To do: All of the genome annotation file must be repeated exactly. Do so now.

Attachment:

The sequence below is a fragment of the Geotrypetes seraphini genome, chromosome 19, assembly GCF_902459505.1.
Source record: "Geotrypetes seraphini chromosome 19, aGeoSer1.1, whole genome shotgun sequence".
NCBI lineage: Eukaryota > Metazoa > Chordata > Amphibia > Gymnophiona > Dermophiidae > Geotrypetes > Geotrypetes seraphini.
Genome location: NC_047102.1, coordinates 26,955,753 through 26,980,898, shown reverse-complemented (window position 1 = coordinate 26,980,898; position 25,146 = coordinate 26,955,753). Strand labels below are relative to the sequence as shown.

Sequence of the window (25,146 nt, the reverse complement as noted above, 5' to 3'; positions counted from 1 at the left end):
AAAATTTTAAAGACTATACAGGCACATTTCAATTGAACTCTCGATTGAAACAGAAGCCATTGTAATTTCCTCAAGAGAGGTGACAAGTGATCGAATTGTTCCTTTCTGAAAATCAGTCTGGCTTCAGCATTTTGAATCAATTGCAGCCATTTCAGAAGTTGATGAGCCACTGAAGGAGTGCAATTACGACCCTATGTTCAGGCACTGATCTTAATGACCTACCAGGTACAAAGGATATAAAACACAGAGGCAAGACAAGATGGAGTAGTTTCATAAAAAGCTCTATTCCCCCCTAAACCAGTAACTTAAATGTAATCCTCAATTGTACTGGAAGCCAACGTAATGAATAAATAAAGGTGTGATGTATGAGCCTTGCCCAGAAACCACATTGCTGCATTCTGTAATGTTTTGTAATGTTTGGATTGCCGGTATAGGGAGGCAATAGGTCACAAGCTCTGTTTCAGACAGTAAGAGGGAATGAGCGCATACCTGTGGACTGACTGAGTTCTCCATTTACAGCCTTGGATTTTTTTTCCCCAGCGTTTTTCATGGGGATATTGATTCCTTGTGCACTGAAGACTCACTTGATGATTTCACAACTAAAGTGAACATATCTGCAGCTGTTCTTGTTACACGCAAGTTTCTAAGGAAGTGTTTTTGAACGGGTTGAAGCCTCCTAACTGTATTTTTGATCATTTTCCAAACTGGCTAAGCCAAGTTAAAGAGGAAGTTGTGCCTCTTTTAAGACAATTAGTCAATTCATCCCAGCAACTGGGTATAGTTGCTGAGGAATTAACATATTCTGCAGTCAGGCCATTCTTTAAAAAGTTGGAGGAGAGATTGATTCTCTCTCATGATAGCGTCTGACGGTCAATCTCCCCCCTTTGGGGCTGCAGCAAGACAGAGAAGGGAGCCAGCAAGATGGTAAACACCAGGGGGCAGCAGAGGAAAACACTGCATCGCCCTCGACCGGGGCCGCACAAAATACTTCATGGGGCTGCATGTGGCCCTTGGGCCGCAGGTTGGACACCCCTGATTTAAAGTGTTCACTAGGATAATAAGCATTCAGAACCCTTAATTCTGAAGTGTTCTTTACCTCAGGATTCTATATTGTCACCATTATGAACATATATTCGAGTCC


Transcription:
The sequence below is a fragment of the Geotrypetes seraphini genome, chromosome 19, assembly GCF_902459505.1.
Source record: "Geotrypetes seraphini chromosome 19, aGeoSer1.1, whole genome shotgun sequence".
NCBI lineage: Eukaryota > Metazoa > Chordata > Amphibia > Gymnophiona > Dermophiidae > Geotrypetes > Geotrypetes seraphini.
Genome location: NC_047102.1, coordinates 26,955,753 through 26,980,898, shown reverse-complemented (window position 1 = coordinate 26,980,898; position 25,146 = coordinate 26,955,753). Strand labels below are relative to the sequence as shown.

Sequence of the window (25,146 nt, the reverse complement as noted above, 5' to 3'; positions counted from 1 at the left end):
AAAATTTTAAAGACTATACAGGCACATTTCAATTGAACTCTCGATTGAAACAGAAGCCATTGTAATTTCCTCAAGAGAGGTGACAAGTGATCGAATTGTTCCTTTCTGAAAATCAGTCTGGCTTCAGCATTTTGAATCAATTGCAGCCATTTCAGAAGTTGATGAGCCACTGAAGGAGTGCAATTACGACCCTATGTTCAGGCACTGATCTTAATGACCTACCAGGTACAAAGGATATAAAACACAGAGGCAAGACAAGATGGAGTAGTTTCATAAAAAGCTCTATTCCCCCCTAAACCAGTAACTTAAATGTAATCCTCAATTGTACTGGAAGCCAACGTAATGAATAAATAAAGGTGTGATGTATGAGCCTTGCCCAGAAACCACATTGCTGCATTCTGTAATGTTTTGTAATGTTTGGATTGCCGGTATAGGGAGGCAATAGGTCACAAGCTCTGTTTCAGACAGTAAGAGGGAATGAGCGCATACCTGTGGACTGACTGAGTTCTCCATTTACAGCCTTGGATTTTTTTTCCCCAGCGTTTTTCATGGGGATATTGATTCCTTGTGCACTGAAGACTCACTTGATGATTTCACAACTAAAGTGAACATATCTGCAGCTGTTCTTGTTACACGCAAGTTTCTAAGGAAGTGTTTTTGAACGGGTTGAAGCCTCCTAACTGTATTTTTGATCATTTTCCAAACTGGCTAAGCCAAGTTAAAGAGGAAGTTGTGCCTCTTTTAAGACAATTAGTCAATTCATCCCAGCAACTGGGTATAGTTGCTGAGGAATTAACATATTCTGCAGTCAGGCCATTCTTTAAAAAGTTGGAGGAGAGATTGATTCTCTCTCATGATAGCGTCTGACGGTCAATCTCCCCCCTTTGGGGCTGCAGCAAGACAGAGAAGGGAGCCAGCAAGATGGTAAACACCAGGGGGCAGCAGAGGAAAACACTGCATCGCCCTCGACCGGGGCCGCACAAAATACTTCATGGGGCTGCATGTGGCCCTTGGGCCGCAGGTTGGACACCCCTGATTTAAAGTGTTCACTAGGATAATAAGCATTCAGAACCCTTAATTCTGAAGTGTTCTTTACCTCAGGATTCTATATTGTCACCATTATGAACATATATTCGAGTCC